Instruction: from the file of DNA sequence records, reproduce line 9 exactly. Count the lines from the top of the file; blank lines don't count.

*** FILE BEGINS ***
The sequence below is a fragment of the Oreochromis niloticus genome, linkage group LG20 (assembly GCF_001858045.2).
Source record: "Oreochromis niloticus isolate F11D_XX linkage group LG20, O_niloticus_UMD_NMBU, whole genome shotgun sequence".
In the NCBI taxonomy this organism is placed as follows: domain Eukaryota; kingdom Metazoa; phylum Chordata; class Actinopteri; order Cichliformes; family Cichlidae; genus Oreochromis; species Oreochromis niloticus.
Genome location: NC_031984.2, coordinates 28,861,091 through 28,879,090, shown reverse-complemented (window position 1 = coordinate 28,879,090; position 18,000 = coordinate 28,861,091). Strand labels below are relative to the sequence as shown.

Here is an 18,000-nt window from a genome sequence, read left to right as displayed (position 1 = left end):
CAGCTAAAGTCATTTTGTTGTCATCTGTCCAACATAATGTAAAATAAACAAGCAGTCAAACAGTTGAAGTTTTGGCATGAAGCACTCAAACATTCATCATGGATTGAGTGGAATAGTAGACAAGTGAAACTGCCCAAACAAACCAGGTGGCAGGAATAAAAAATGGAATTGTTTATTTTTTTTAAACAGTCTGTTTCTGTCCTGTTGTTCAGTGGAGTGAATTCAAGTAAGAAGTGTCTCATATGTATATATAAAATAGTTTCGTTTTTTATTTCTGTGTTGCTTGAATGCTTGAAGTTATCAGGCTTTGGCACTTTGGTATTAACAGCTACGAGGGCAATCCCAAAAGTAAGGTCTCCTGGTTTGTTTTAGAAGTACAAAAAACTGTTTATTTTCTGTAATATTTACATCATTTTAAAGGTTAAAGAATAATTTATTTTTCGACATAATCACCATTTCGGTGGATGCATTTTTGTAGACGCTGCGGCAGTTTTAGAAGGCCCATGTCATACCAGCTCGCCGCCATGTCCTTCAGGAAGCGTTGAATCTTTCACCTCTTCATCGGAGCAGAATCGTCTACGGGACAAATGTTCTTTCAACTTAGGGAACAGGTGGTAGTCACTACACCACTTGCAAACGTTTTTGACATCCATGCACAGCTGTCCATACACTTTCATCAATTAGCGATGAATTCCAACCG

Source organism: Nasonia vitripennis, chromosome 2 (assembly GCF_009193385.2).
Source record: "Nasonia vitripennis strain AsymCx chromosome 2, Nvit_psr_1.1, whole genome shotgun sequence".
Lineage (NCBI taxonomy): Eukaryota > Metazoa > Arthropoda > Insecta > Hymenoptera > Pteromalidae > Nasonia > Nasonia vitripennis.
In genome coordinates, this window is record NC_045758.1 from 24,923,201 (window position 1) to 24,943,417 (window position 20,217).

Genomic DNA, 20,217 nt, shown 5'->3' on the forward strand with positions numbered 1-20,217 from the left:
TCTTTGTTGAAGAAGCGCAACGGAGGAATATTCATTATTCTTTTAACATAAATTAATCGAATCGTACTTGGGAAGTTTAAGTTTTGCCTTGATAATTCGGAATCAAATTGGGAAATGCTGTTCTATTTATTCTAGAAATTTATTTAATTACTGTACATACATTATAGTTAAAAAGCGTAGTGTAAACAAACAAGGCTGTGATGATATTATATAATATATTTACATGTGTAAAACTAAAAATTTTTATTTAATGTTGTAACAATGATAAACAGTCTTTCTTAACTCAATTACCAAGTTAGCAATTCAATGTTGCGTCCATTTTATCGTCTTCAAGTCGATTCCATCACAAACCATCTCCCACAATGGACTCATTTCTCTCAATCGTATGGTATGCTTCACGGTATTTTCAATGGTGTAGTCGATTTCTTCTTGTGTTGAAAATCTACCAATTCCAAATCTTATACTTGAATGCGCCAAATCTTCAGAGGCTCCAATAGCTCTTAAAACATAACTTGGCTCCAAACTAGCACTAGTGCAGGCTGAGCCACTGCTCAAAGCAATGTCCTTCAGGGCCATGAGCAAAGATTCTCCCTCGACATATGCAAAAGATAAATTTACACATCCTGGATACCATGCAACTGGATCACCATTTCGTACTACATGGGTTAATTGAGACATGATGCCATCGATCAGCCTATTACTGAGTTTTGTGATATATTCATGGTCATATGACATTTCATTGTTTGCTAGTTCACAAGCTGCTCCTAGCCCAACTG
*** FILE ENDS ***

Lineage (NCBI taxonomy): Eukaryota > Metazoa > Arthropoda > Insecta > Hymenoptera > Pteromalidae > Nasonia > Nasonia vitripennis.